Australia's top 200 companies are not 'Asia ready': report

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An office worker walks past the board of the Australian Securities Exchange building displaying its logo in central Sydney April 5, 2013.
An office worker walks past the board of the Australian Securities Exchange building displaying its logo in central Sydney April 5, 2013. Reuters/Daniel Munoz

The top 200 companies in Australia are not "Asia ready" and are not utilising local talent to tap into a swiftly rising market, a new report has revealed. It means Australia's leading businesses do not possess the skills needed to achieve business results in Asia.

Five years after the release of the Asian Century White Paper, research by Asialink Business together with PwC and the Institute of Managers and Leaders analysed 1,223 board members and 489 senior executives from the ASX 200. The report titled “Match Fit: Shaping Asia Capable Leaders” also looked at the top 30 private companies in Australia.

The research has found that up to 67 percent of ASX 200 board members show no proof of broad experience operating in Asia. Fifty-five percent demonstrate little to no knowledge of Asian markets.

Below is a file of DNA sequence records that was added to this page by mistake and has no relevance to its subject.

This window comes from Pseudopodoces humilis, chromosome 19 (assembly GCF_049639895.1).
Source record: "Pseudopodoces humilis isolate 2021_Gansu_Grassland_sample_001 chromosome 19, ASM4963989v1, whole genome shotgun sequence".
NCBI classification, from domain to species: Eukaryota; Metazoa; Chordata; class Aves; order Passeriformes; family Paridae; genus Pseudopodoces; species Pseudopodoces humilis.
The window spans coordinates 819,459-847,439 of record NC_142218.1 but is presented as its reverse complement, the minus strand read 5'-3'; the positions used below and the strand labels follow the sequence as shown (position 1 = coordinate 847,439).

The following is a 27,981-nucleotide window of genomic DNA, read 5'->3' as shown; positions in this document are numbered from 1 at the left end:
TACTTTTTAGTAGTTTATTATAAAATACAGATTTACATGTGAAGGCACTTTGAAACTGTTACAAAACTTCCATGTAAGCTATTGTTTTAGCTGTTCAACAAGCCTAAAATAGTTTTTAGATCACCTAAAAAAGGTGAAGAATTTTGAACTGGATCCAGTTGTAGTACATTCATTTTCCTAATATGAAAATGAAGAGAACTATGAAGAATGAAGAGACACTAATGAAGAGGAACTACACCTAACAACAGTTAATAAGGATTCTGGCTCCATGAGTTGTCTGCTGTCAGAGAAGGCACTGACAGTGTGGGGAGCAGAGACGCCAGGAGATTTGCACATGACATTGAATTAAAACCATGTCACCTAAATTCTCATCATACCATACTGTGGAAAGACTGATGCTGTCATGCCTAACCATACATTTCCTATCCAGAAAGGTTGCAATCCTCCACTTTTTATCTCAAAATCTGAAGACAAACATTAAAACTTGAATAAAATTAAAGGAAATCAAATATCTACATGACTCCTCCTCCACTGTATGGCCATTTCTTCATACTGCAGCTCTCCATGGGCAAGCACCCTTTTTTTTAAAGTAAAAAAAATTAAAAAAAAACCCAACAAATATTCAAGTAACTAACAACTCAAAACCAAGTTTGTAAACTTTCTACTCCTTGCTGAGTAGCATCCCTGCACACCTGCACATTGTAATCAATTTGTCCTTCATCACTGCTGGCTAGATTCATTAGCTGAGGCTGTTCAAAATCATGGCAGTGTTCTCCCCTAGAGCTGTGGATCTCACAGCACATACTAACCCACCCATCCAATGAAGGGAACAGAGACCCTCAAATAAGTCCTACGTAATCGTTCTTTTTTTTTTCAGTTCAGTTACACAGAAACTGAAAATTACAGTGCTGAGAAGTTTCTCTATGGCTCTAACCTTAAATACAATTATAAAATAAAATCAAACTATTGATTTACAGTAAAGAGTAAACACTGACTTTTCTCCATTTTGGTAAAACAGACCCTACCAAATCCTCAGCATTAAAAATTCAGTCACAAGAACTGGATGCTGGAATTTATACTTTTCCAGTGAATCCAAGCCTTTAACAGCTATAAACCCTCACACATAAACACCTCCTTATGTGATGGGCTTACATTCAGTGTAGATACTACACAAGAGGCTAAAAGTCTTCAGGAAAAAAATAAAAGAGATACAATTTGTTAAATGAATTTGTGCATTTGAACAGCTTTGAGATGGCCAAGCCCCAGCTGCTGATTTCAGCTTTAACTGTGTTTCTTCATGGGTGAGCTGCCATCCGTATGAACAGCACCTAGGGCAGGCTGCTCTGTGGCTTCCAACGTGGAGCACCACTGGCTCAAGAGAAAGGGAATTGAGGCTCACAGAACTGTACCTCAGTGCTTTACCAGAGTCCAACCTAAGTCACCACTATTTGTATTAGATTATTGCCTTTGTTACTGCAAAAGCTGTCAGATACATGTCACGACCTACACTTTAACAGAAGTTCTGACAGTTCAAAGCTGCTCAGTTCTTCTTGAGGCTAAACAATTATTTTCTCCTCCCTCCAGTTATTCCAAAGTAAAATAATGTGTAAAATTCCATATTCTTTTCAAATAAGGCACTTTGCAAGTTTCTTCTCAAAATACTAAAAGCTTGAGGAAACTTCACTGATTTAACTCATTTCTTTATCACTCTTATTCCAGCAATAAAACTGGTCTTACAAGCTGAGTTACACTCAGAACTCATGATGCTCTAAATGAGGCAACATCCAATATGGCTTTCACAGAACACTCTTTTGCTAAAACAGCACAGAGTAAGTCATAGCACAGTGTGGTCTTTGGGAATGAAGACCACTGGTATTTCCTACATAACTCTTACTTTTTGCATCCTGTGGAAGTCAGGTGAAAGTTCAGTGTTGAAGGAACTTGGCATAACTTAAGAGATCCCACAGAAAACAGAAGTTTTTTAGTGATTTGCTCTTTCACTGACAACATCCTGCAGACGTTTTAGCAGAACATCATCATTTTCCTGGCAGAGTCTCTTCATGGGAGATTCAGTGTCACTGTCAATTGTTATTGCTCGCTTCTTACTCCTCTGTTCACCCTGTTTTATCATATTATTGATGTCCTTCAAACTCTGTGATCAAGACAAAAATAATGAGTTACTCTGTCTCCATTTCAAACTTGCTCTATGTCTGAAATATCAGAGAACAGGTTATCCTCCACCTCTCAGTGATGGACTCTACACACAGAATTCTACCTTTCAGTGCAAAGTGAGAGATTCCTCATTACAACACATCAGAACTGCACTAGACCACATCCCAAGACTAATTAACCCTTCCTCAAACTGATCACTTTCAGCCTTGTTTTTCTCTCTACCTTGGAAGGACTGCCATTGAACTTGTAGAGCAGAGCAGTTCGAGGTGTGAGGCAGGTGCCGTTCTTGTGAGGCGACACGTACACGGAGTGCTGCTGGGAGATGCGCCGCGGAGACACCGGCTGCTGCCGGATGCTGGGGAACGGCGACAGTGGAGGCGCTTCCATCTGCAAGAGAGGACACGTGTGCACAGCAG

Lack of local Asian talent

The report also discusses the lack of local Asian talent being deployed. Overall, companies are reportedly not tapping into Asian talent.

Of the ASX 200 board members, only about 4 percent are of Asian descent. The figure is well below the 12.2 percent of Aussies who declare their Asian ancestral background from the top 30 countries in last year’s census.

It also shows that female senior executives were at least four times more likely to display capabilities that make them ready for Asia compared to their male counterparts. Andrew Parkers, practice leader for PwC Asia, said it was unfortunate that several companies here do not value Asian skills and talent.

Parkers believes the main reason why Australian businesses are not moving into Asia is fear. He explains there is a dominant logic that says it is too risky.

Institute of Managers and Leaders chief executive David Pich suggested a shift in industry mindset towards seeking long-term growth, not short-term returns. "Asia offers businesses the chance to achieve double-digit growth but these returns are characteristically seen in the medium to long term. If you want results in Asia, it's important to have the right frameworks in place to foster these capabilities,” he said.

"If you look back over the past 25 years we [Australia] have done well by putting our commodities in boats and shipping them to the region, and that's helped feed a growing middle class," the Sydney Morning Herald quotes Parkers as saying. The big question for the nation now is whether the environment will continue for the next 25 years. Parkers suggested it should not.

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